I first got struck by this idea back in 2010. The idea of sending a RC plane that I could control via FPV into the stratosphere really gripped me. I didn’t have close experience needed to get a video link to work that far, nor an RC link. So I filed in the back of my mind with the label of a dream. Two years later I had the experience, the knowledge and the funds to finally try to make that dream a reality.
First choice I had to make was which airframe to use. I needed something small, light, strong, spacious fuselage, capable of carrying a gopro, with good wind penetration and reasonable glide ratio. In my mind choice was simple, a FunJet. It easily for filled all my requirements and I already had a lot of experience flying it FPV. Unfortunately Multiplex announced that they would stop making them in favor of the much heavier FunJet ULTRA. So I quickly bough two before they became scarce.
Before we go on I have to say that this project has been cursed for me. I lost almost all pictures of the build except the last ones. So unfortunately I’ll have to use words to describe what I did rather than show it.
This is the Space FunJet on the eve before the launch.
There were a lot of things to take into consideration when building the Space Glider. For instance, during the ascent the temperature can drop to minus 40 or even 50°C. I had to make sure that the electronics, batteries and servos all could survive and operate with such a harsh environment.
The servos took some time to figure out. After a lot of testing I came up with a solution that worked well. First of all you have to remove the grease in the gears. The colder it gets the thicker it becomes. Second thing I did was mounting the servos inside of the fuselage, where hopefully they would stay nice and warm. I used “U” shaped control linkage and mounted the servo with the output shaft in the middle of hinge line of the control surface. That way I could mount the servos in the back where I had the most space. It also didn’t hurt to have the weight in the back as I had the camera up front.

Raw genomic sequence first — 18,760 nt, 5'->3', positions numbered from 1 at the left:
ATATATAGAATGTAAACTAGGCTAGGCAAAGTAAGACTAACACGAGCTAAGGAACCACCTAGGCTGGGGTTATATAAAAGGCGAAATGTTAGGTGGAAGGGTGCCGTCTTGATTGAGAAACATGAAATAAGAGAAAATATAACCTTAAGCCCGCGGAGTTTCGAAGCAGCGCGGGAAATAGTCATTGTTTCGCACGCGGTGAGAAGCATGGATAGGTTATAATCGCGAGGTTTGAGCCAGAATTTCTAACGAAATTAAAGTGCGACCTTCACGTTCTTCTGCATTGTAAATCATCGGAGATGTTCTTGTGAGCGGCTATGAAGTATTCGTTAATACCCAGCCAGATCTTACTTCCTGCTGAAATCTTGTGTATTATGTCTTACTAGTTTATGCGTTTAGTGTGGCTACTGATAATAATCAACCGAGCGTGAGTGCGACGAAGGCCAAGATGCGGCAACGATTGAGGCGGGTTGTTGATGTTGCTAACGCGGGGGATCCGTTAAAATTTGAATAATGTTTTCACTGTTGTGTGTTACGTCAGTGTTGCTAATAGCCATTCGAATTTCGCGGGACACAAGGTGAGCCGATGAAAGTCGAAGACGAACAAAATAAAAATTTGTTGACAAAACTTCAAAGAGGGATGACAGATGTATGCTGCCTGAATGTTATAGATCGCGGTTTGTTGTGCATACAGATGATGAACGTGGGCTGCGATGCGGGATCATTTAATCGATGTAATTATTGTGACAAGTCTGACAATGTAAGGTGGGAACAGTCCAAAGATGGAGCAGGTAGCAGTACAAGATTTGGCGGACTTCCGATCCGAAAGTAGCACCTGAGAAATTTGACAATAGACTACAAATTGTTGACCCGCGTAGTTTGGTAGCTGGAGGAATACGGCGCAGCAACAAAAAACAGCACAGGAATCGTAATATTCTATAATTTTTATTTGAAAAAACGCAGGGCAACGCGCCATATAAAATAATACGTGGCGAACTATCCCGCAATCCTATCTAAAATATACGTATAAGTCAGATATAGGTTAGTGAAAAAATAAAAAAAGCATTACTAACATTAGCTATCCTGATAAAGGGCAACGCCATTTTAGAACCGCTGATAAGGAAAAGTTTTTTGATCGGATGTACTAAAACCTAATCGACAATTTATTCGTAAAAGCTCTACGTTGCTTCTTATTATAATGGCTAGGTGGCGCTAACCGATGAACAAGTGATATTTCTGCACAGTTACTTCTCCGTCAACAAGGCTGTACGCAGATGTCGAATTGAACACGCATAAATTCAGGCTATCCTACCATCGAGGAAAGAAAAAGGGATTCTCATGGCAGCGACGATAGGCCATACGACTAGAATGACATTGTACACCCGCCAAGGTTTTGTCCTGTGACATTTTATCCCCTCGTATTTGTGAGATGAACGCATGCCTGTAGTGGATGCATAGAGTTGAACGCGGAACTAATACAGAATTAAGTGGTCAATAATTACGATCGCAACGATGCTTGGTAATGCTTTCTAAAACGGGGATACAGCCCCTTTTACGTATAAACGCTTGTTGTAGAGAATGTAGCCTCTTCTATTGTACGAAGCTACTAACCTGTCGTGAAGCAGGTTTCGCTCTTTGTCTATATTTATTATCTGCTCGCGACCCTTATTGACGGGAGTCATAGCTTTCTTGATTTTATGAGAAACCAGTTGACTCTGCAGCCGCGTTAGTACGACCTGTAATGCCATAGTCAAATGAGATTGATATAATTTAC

The video transmitter I ended up using was the Lawmate 1W 1.2GHz. If I could go back I would probably chosen a different one. But I already had this one and the range tests with a Old Man Mike Optimized Pinwheel + The Gatling receiver antenna were satisfactory.
This transmitter gets quite hot while running. Normally that is a problem, but in this application it is actually very welcome as it will keep the rest of the electronics warm inside of the fuselage during the ascent and decent. To make sure that it didn’t overheat while at the ground and low level altitude I installed a small 40mm fan next to it. This also helped distribute the heat throughout the fuselage during the extreme cold section of the flight.